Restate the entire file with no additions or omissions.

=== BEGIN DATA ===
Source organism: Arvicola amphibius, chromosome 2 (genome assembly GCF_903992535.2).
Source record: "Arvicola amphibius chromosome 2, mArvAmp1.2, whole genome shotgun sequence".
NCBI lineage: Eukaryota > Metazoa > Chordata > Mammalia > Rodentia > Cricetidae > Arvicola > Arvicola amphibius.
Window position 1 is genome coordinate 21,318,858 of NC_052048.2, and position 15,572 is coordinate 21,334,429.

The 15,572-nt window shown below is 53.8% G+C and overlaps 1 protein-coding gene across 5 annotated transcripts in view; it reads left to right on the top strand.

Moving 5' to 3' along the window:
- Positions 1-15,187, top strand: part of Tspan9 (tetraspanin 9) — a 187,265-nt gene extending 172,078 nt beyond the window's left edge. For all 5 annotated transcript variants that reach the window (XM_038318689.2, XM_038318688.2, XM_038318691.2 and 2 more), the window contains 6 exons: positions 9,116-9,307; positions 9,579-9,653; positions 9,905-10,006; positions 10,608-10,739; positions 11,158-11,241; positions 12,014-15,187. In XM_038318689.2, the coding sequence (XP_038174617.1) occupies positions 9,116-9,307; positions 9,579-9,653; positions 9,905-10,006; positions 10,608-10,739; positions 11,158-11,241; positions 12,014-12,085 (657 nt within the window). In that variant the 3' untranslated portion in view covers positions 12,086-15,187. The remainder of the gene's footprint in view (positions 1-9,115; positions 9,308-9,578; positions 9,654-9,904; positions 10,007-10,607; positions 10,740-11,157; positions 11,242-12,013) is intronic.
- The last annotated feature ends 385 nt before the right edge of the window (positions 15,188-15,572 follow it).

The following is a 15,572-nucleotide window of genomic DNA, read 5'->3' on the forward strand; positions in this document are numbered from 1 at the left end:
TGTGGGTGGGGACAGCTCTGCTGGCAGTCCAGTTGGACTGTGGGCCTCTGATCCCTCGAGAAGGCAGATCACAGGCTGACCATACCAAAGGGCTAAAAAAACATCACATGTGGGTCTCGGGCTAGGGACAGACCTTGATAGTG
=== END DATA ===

Source organism: Arvicola amphibius, chromosome 2 (genome assembly GCF_903992535.2).
Source record: "Arvicola amphibius chromosome 2, mArvAmp1.2, whole genome shotgun sequence".
NCBI lineage: Eukaryota > Metazoa > Chordata > Mammalia > Rodentia > Cricetidae > Arvicola > Arvicola amphibius.
Window position 1 is genome coordinate 21,318,858 of NC_052048.2, and position 15,572 is coordinate 21,334,429.

The 15,572-nt window shown below is 53.8% G+C and overlaps 1 protein-coding gene across 5 annotated transcripts in view; it reads left to right on the top strand.

Moving 5' to 3' along the window:
- Positions 1-15,187, top strand: part of Tspan9 (tetraspanin 9) — a 187,265-nt gene extending 172,078 nt beyond the window's left edge. For all 5 annotated transcript variants that reach the window (XM_038318689.2, XM_038318688.2, XM_038318691.2 and 2 more), the window contains 6 exons: positions 9,116-9,307; positions 9,579-9,653; positions 9,905-10,006; positions 10,608-10,739; positions 11,158-11,241; positions 12,014-15,187. In XM_038318689.2, the coding sequence (XP_038174617.1) occupies positions 9,116-9,307; positions 9,579-9,653; positions 9,905-10,006; positions 10,608-10,739; positions 11,158-11,241; positions 12,014-12,085 (657 nt within the window). In that variant the 3' untranslated portion in view covers positions 12,086-15,187. The remainder of the gene's footprint in view (positions 1-9,115; positions 9,308-9,578; positions 9,654-9,904; positions 10,007-10,607; positions 10,740-11,157; positions 11,242-12,013) is intronic.
- The last annotated feature ends 385 nt before the right edge of the window (positions 15,188-15,572 follow it).

The following is a 15,572-nucleotide window of genomic DNA, read 5'->3' on the forward strand; positions in this document are numbered from 1 at the left end:
TGTGGGTGGGGACAGCTCTGCTGGCAGTCCAGTTGGACTGTGGGCCTCTGATCCCTCGAGAAGGCAGATCACAGGCTGACCATACCAAAGGGCTAAAAAAACATCACATGTGGGTCTCGGGCTAGGGACAGACCTTGATAGTG